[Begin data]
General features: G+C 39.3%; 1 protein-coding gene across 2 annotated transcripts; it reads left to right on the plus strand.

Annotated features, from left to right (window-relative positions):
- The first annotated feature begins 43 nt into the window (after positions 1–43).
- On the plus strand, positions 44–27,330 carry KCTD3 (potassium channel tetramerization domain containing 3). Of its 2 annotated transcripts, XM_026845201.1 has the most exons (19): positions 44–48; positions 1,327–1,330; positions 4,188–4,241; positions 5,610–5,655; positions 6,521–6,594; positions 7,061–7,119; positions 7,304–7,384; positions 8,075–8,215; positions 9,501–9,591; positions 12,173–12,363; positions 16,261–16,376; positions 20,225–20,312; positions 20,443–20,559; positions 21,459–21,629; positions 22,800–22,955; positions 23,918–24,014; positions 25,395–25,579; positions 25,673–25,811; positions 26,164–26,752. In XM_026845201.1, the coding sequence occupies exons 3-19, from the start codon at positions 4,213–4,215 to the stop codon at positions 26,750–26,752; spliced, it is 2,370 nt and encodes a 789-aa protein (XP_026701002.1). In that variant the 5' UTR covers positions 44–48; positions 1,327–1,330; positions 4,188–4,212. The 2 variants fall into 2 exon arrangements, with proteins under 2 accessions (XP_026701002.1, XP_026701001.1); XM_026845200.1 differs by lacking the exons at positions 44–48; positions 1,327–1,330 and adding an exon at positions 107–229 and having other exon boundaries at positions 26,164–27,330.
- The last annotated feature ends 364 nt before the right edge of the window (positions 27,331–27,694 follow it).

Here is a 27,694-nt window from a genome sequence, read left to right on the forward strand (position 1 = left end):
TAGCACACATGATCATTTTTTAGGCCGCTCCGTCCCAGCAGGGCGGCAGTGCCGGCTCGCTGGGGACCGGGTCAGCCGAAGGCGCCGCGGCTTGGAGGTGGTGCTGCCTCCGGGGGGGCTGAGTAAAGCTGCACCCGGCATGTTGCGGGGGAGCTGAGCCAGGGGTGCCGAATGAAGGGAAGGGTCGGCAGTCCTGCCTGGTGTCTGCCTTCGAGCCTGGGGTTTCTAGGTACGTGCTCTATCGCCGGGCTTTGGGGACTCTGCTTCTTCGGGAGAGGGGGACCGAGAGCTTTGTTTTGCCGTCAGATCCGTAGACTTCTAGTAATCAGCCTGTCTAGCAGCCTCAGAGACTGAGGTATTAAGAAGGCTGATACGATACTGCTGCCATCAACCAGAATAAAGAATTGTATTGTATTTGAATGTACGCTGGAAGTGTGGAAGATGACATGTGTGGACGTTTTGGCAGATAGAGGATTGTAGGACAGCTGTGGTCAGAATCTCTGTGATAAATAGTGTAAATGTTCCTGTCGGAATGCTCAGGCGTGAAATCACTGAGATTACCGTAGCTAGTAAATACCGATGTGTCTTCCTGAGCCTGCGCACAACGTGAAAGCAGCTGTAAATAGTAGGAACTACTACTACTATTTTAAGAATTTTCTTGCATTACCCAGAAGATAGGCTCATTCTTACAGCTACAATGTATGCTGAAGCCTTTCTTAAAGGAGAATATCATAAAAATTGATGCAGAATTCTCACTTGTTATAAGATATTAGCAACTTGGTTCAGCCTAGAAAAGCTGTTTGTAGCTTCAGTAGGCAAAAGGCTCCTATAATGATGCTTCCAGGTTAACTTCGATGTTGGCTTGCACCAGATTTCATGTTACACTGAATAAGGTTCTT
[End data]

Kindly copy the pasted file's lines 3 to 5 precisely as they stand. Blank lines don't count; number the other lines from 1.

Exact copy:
- The first annotated feature begins 43 nt into the window (after positions 1–43).
- On the plus strand, positions 44–27,330 carry KCTD3 (potassium channel tetramerization domain containing 3). Of its 2 annotated transcripts, XM_026845201.1 has the most exons (19): positions 44–48; positions 1,327–1,330; positions 4,188–4,241; positions 5,610–5,655; positions 6,521–6,594; positions 7,061–7,119; positions 7,304–7,384; positions 8,075–8,215; positions 9,501–9,591; positions 12,173–12,363; positions 16,261–16,376; positions 20,225–20,312; positions 20,443–20,559; positions 21,459–21,629; positions 22,800–22,955; positions 23,918–24,014; positions 25,395–25,579; positions 25,673–25,811; positions 26,164–26,752. In XM_026845201.1, the coding sequence occupies exons 3-19, from the start codon at positions 4,213–4,215 to the stop codon at positions 26,750–26,752; spliced, it is 2,370 nt and encodes a 789-aa protein (XP_026701002.1). In that variant the 5' UTR covers positions 44–48; positions 1,327–1,330; positions 4,188–4,212. The 2 variants fall into 2 exon arrangements, with proteins under 2 accessions (XP_026701002.1, XP_026701001.1); XM_026845200.1 differs by lacking the exons at positions 44–48; positions 1,327–1,330 and adding an exon at positions 107–229 and having other exon boundaries at positions 26,164–27,330.
- The last annotated feature ends 364 nt before the right edge of the window (positions 27,331–27,694 follow it).